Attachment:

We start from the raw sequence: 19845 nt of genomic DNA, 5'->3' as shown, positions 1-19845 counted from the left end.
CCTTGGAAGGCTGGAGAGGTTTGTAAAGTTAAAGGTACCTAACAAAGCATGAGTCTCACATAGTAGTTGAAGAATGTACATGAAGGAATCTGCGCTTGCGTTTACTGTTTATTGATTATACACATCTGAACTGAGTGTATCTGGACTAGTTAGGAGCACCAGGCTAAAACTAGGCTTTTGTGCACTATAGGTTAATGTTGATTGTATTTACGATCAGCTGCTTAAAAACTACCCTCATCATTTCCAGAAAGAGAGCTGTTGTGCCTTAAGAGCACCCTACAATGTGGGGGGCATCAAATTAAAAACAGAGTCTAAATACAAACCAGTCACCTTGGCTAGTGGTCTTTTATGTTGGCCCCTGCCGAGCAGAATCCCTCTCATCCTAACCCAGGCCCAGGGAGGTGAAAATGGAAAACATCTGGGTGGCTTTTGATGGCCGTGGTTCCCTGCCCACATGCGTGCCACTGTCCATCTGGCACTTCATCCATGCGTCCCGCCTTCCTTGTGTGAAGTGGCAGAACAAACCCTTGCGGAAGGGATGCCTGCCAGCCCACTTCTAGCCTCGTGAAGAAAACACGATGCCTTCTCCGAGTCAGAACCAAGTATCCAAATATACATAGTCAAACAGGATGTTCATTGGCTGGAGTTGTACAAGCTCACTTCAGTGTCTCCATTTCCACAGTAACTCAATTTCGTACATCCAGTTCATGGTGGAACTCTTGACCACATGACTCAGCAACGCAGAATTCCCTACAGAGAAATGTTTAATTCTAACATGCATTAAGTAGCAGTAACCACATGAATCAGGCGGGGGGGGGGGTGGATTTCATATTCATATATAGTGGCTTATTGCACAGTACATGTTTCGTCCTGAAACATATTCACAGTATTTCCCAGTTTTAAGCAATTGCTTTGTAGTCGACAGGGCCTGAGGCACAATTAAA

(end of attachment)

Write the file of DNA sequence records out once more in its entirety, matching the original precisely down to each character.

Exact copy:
We start from the raw sequence: 19845 nt of genomic DNA, 5'->3' as shown, positions 1-19845 counted from the left end.
CCTTGGAAGGCTGGAGAGGTTTGTAAAGTTAAAGGTACCTAACAAAGCATGAGTCTCACATAGTAGTTGAAGAATGTACATGAAGGAATCTGCGCTTGCGTTTACTGTTTATTGATTATACACATCTGAACTGAGTGTATCTGGACTAGTTAGGAGCACCAGGCTAAAACTAGGCTTTTGTGCACTATAGGTTAATGTTGATTGTATTTACGATCAGCTGCTTAAAAACTACCCTCATCATTTCCAGAAAGAGAGCTGTTGTGCCTTAAGAGCACCCTACAATGTGGGGGGCATCAAATTAAAAACAGAGTCTAAATACAAACCAGTCACCTTGGCTAGTGGTCTTTTATGTTGGCCCCTGCCGAGCAGAATCCCTCTCATCCTAACCCAGGCCCAGGGAGGTGAAAATGGAAAACATCTGGGTGGCTTTTGATGGCCGTGGTTCCCTGCCCACATGCGTGCCACTGTCCATCTGGCACTTCATCCATGCGTCCCGCCTTCCTTGTGTGAAGTGGCAGAACAAACCCTTGCGGAAGGGATGCCTGCCAGCCCACTTCTAGCCTCGTGAAGAAAACACGATGCCTTCTCCGAGTCAGAACCAAGTATCCAAATATACATAGTCAAACAGGATGTTCATTGGCTGGAGTTGTACAAGCTCACTTCAGTGTCTCCATTTCCACAGTAACTCAATTTCGTACATCCAGTTCATGGTGGAACTCTTGACCACATGACTCAGCAACGCAGAATTCCCTACAGAGAAATGTTTAATTCTAACATGCATTAAGTAGCAGTAACCACATGAATCAGGCGGGGGGGGGGGTGGATTTCATATTCATATATAGTGGCTTATTGCACAGTACATGTTTCGTCCTGAAACATATTCACAGTATTTCCCAGTTTTAAGCAATTGCTTTGTAGTCGACAGGGCCTGAGGCACAATTAAA